Return to the American Revolution in this blistering conclusion to the trilogy that began with the bestselling National Book Award Finalist Chains and continued with Forge, which The New York Times called “a return not only to the colonial era but to historical accuracy.”
As the Revolutionary War rages on, Isabel and Curzon have narrowly escaped Valley Forge—but their relief is short-lived. Before long they are reported as runaways, and the awful Bellingham is determined to track them down. With purpose and faith, Isabel and Curzon march on, fiercely determined to find Isabel’s little sister Ruth, who is enslaved in a Southern state—where bounty hunters are thick as flies.
Heroism and heartbreak pave their path, but Isabel and Curzon won’t stop until they reach Ruth, and then freedom, in this grand finale to the acclaimed Seeds of America trilogy from Laurie Halse Anderson.Read an Excerpt
Praise for Ashes
“Yes, readers, it was worth the wait.”
—Booklist, starred review of Ashes
“A strong conclusion to a monumental tale of the American Revolution.”
—Kirkus Reviews, starred review of Ashes
“A gripping finish to an epic journey that speaks resoundingly to the human capacity to persevere.”
—Publishers Weekly, starred review of Ashes
“A rich cast of characters, nonstop adventures, lively dialogue, vivid battlefield descriptions, budding romance, and an informative appendix are hallmarks of this excellent novel and this compelling, must-have historical fiction series.”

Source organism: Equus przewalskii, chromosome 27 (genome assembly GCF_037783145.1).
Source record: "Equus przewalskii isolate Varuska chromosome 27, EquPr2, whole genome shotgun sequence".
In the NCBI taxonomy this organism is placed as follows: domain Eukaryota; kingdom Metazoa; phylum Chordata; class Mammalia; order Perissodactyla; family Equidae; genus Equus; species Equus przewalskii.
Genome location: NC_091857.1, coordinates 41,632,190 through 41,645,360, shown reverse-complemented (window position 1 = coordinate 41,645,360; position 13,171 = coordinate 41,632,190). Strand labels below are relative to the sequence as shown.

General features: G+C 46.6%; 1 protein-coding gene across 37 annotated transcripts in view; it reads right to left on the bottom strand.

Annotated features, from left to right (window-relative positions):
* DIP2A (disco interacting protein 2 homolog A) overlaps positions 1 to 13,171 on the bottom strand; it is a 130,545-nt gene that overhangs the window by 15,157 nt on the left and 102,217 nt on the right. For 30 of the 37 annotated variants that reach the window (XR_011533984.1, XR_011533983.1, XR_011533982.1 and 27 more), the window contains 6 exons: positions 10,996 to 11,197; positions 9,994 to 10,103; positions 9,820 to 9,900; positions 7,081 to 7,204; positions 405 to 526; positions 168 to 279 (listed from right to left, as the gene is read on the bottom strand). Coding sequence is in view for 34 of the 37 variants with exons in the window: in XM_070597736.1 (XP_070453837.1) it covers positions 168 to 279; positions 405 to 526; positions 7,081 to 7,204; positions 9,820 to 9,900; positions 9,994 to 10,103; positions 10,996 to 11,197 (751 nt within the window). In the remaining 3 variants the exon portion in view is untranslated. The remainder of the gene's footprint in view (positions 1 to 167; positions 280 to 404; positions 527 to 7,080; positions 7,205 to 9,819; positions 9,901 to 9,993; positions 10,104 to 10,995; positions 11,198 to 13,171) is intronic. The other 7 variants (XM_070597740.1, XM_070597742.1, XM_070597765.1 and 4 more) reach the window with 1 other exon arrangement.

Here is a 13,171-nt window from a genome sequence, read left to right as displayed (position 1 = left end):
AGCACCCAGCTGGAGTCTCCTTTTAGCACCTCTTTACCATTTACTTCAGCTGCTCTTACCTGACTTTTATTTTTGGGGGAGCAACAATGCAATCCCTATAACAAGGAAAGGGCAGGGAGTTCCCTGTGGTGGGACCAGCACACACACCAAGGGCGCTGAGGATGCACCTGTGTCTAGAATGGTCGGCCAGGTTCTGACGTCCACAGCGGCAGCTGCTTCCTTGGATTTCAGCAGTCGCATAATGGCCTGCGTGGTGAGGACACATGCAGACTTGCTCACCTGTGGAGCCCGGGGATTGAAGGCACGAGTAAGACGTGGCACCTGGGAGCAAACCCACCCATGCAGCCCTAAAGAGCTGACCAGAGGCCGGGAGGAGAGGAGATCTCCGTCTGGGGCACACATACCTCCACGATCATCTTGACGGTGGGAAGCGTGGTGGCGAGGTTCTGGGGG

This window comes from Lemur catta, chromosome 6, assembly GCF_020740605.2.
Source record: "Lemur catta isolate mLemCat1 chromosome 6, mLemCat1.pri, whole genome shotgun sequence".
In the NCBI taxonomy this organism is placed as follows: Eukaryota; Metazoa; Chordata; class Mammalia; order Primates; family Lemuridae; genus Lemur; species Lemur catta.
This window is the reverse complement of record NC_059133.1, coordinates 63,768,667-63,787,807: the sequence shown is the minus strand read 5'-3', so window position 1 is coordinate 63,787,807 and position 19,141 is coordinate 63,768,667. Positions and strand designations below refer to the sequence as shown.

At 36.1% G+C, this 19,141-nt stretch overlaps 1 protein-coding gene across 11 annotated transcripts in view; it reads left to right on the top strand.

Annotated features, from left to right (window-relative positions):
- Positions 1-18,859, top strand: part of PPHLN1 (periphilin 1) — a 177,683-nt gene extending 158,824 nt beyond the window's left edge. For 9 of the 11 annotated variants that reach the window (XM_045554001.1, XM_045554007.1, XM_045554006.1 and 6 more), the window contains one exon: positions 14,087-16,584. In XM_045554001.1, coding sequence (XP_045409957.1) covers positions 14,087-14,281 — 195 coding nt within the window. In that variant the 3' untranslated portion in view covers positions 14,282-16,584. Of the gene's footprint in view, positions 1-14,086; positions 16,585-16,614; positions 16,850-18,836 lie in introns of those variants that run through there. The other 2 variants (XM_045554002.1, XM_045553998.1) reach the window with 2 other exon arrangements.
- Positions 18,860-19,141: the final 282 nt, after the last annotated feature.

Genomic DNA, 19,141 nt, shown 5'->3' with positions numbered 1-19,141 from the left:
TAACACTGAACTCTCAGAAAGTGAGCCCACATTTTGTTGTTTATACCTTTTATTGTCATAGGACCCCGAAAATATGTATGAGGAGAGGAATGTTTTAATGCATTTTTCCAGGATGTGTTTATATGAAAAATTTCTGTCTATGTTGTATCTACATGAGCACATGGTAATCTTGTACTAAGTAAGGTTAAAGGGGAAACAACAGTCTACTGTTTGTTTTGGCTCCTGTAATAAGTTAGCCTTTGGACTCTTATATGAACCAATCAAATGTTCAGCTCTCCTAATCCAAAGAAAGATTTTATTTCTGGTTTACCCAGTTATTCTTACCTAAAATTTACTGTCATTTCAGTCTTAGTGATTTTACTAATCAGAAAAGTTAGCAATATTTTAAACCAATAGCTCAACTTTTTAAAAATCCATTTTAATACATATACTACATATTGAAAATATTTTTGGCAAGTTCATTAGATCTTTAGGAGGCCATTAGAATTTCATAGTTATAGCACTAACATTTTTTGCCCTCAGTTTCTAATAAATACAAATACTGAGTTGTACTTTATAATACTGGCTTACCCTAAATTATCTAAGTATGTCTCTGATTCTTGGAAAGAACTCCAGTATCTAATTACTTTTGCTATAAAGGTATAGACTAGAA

—School Library Journal, starred review of Ashes
Frequently Asked Questions
Wow – what an amazing question! I think Little House on the Prairie, by Laura Ingalls Wilder. There are a number of flaws in it, notably Wilder’s profound racism towards Native Americans and African Americans. I’m embarrassed to say that I didn’t notice these things when I was nine years old. Back then, it was just a fascinating book that sparked my interest in American history.
Re-reading it as an adult, I saw the ugly, casual racism for what it was. That helped me reexamine everything I thought I knew about American history. I started reading books and studying the work of historians who wrote about the development of the United States as seen from the perspective of people of color.
All of this helped lead me to write my trilogy about the American Revolution: CHAINS, FORGE and ASHES (this last installment is almost done.)
I am proud to be an American. I’m even prouder to be an American who is trying to help my countrymen understand our history so that we might truly fulfill the promise of the Declaration of Independence; that this will one day (soon!) become a land where everyone is treated equally.
(from Laurie’s Goodreads Q&A)
Ashes is the final book in my Seeds of America trilogy, which looks at the American Revolution through the experiences of children held in slavery. I always feel awkward describing my work, so I’ll let School Library Journal do it; “A rich cast of characters, nonstop adventures, lively dialogue, vivid battlefield descriptions, budding romance, and an informative appendix are hallmarks of this excellent novel and this compelling, must-have historical fiction series.”